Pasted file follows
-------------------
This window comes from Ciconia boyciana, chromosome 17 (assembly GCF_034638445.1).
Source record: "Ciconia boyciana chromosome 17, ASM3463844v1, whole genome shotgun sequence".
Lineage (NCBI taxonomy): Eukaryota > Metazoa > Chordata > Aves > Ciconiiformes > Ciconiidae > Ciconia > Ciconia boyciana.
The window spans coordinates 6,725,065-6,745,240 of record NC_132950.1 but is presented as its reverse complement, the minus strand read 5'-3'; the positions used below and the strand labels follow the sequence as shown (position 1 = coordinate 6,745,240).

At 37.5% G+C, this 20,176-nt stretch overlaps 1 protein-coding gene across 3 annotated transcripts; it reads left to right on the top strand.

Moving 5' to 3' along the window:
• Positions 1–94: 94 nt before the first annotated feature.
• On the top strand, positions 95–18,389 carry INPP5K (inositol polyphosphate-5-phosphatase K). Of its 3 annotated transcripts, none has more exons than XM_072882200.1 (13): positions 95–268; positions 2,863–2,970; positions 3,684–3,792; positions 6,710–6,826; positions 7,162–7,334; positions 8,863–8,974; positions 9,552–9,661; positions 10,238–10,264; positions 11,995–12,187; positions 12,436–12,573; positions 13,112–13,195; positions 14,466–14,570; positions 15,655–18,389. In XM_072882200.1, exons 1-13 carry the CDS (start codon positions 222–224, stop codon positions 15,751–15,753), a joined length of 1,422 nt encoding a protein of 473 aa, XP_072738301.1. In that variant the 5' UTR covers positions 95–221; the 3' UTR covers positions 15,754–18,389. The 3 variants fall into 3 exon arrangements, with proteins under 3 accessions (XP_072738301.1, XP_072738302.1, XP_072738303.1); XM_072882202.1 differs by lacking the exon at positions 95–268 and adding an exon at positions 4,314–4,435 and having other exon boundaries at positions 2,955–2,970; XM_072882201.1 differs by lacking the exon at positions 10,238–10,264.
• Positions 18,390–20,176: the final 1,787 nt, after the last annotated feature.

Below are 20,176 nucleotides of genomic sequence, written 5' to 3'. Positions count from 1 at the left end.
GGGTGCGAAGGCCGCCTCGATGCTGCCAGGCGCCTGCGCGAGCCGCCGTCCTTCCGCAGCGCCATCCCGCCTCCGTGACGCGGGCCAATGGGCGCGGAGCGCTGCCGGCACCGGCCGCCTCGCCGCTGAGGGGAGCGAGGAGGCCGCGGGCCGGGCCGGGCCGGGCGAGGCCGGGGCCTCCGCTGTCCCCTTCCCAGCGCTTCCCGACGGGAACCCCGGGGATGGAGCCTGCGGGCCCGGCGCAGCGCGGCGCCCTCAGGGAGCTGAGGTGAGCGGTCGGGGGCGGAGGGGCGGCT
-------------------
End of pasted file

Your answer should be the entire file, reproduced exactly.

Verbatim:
This window comes from Ciconia boyciana, chromosome 17 (assembly GCF_034638445.1).
Source record: "Ciconia boyciana chromosome 17, ASM3463844v1, whole genome shotgun sequence".
Lineage (NCBI taxonomy): Eukaryota > Metazoa > Chordata > Aves > Ciconiiformes > Ciconiidae > Ciconia > Ciconia boyciana.
The window spans coordinates 6,725,065-6,745,240 of record NC_132950.1 but is presented as its reverse complement, the minus strand read 5'-3'; the positions used below and the strand labels follow the sequence as shown (position 1 = coordinate 6,745,240).

At 37.5% G+C, this 20,176-nt stretch overlaps 1 protein-coding gene across 3 annotated transcripts; it reads left to right on the top strand.

Moving 5' to 3' along the window:
• Positions 1–94: 94 nt before the first annotated feature.
• On the top strand, positions 95–18,389 carry INPP5K (inositol polyphosphate-5-phosphatase K). Of its 3 annotated transcripts, none has more exons than XM_072882200.1 (13): positions 95–268; positions 2,863–2,970; positions 3,684–3,792; positions 6,710–6,826; positions 7,162–7,334; positions 8,863–8,974; positions 9,552–9,661; positions 10,238–10,264; positions 11,995–12,187; positions 12,436–12,573; positions 13,112–13,195; positions 14,466–14,570; positions 15,655–18,389. In XM_072882200.1, exons 1-13 carry the CDS (start codon positions 222–224, stop codon positions 15,751–15,753), a joined length of 1,422 nt encoding a protein of 473 aa, XP_072738301.1. In that variant the 5' UTR covers positions 95–221; the 3' UTR covers positions 15,754–18,389. The 3 variants fall into 3 exon arrangements, with proteins under 3 accessions (XP_072738301.1, XP_072738302.1, XP_072738303.1); XM_072882202.1 differs by lacking the exon at positions 95–268 and adding an exon at positions 4,314–4,435 and having other exon boundaries at positions 2,955–2,970; XM_072882201.1 differs by lacking the exon at positions 10,238–10,264.
• Positions 18,390–20,176: the final 1,787 nt, after the last annotated feature.

Below are 20,176 nucleotides of genomic sequence, written 5' to 3'. Positions count from 1 at the left end.
GGGTGCGAAGGCCGCCTCGATGCTGCCAGGCGCCTGCGCGAGCCGCCGTCCTTCCGCAGCGCCATCCCGCCTCCGTGACGCGGGCCAATGGGCGCGGAGCGCTGCCGGCACCGGCCGCCTCGCCGCTGAGGGGAGCGAGGAGGCCGCGGGCCGGGCCGGGCCGGGCGAGGCCGGGGCCTCCGCTGTCCCCTTCCCAGCGCTTCCCGACGGGAACCCCGGGGATGGAGCCTGCGGGCCCGGCGCAGCGCGGCGCCCTCAGGGAGCTGAGGTGAGCGGTCGGGGGCGGAGGGGCGGCT